Sampling black sesame soup

Other dishes we sampled during the food tour were pork skewers, banh mi sandwiches, sweetened dried coconut, white rose dumplings, cau lao noodles and a fruit shake.  The pork skewers were cooked on a sidewalk bbq grill and served with the ingredients to create our own rolls.

White rose dumplings (Banh Bao Vac) can only found in Hoi An and have been made in the same house by the same family for over 130 years.  The majority of the rose dumplings served in Hoi An restaurants are made by this family, but there a few places who make their own.

The family who makes all the rose dumplings.

Banh Mi is a baguette style sandwich introduced by the French during their colonization of Vietnam in the 19th century.  The Vietnamese have adapted the ingredients to locally available products resulting in an incredibly light, fluffy texture inside a deliciously thin crunchy crust.  I think this is the best bread I have ever tasted 😋 We enjoyed our Banh Mi at a small food stall in the market made famous by Anthony Bourdain.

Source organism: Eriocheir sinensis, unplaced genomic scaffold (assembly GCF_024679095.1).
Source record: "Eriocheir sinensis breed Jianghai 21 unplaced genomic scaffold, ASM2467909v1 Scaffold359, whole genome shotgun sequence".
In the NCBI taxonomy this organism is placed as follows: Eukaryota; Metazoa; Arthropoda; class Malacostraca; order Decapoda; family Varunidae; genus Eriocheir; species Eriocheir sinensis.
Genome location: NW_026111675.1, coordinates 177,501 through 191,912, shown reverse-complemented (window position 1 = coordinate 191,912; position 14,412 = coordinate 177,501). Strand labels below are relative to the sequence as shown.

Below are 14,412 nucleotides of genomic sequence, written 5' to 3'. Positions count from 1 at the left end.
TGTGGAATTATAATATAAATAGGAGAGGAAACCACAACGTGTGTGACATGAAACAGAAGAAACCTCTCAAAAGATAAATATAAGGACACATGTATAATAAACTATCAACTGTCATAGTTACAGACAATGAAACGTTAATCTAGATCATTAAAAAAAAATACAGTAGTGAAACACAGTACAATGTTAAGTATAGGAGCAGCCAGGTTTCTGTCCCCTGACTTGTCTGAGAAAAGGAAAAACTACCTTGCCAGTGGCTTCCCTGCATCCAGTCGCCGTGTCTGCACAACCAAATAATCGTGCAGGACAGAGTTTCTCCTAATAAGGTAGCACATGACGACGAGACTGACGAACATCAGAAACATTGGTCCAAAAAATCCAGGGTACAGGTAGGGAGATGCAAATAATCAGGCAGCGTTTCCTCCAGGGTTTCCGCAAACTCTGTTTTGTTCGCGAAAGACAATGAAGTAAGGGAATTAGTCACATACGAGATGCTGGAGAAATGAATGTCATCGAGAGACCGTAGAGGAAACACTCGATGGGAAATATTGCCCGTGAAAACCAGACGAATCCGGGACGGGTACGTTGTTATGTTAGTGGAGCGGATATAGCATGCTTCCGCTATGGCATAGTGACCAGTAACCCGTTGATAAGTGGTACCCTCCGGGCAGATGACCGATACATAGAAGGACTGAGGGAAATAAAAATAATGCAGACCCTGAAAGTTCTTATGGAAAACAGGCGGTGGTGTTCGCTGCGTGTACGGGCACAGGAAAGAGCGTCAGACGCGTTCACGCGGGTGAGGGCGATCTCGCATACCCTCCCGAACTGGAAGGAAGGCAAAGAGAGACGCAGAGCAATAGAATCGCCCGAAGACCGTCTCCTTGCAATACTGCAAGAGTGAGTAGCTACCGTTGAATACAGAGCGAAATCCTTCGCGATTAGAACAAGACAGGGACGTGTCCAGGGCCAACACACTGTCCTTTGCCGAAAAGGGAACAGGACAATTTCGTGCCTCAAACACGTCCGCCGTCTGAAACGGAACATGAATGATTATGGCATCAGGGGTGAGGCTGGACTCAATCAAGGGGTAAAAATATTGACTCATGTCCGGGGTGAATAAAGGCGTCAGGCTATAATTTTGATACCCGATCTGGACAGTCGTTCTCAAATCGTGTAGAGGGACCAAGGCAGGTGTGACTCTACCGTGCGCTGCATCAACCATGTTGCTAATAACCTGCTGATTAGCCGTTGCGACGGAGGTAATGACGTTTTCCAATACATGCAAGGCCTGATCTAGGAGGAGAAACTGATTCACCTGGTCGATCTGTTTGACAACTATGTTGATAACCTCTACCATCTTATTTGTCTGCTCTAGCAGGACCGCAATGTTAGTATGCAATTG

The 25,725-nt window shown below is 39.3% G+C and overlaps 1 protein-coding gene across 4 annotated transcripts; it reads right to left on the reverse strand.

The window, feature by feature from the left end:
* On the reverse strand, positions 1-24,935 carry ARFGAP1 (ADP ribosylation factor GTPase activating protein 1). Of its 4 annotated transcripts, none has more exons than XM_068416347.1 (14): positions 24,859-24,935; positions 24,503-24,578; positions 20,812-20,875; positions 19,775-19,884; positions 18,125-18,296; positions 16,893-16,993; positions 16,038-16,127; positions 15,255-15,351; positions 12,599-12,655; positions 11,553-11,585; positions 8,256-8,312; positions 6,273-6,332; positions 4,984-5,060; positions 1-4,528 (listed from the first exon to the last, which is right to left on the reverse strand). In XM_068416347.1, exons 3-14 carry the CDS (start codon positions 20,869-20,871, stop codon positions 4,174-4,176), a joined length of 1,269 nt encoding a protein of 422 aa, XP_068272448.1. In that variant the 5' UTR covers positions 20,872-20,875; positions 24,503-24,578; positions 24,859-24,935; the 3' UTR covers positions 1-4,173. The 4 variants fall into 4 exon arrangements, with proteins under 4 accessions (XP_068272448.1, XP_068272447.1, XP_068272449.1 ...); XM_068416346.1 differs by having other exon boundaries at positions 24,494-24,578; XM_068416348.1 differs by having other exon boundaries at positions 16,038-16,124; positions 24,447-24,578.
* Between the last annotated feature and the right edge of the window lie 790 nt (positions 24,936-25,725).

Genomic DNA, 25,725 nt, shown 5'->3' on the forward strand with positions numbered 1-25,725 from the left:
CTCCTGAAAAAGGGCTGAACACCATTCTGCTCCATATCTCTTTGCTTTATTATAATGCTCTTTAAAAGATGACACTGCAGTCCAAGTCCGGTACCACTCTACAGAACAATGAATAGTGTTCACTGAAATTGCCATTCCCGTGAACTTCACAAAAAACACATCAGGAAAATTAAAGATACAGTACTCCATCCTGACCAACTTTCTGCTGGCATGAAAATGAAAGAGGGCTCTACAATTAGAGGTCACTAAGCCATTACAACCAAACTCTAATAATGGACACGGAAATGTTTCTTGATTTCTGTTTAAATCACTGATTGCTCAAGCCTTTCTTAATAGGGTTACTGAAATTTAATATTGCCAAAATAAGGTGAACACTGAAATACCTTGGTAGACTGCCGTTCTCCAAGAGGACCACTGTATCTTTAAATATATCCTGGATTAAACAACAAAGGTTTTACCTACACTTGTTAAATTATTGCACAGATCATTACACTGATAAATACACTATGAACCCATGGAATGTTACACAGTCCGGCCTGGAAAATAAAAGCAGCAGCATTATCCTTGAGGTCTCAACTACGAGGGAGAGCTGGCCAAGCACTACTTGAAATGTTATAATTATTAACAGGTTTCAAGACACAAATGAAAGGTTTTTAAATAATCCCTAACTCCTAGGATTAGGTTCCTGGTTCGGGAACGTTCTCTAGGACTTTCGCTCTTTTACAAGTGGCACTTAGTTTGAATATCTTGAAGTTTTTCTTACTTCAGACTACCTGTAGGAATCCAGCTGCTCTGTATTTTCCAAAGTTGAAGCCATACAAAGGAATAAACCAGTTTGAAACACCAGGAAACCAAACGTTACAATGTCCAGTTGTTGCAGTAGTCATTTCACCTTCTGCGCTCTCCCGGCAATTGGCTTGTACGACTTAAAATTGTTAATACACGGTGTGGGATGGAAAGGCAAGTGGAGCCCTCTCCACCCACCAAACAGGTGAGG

Cau lau is another dish local to Hoi An, consisting of rice noodles, meat, greens, bean sprouts and herbs in broth.  What makes this dish unique to Hoi An is the water for the broth is taken from the Ba Le Well that is thought to have been built in the 10th century by the Chams.  Supposedly the water from the well has anti-aging properties if you want to splash some on your face!

Cau Lau (not my photo)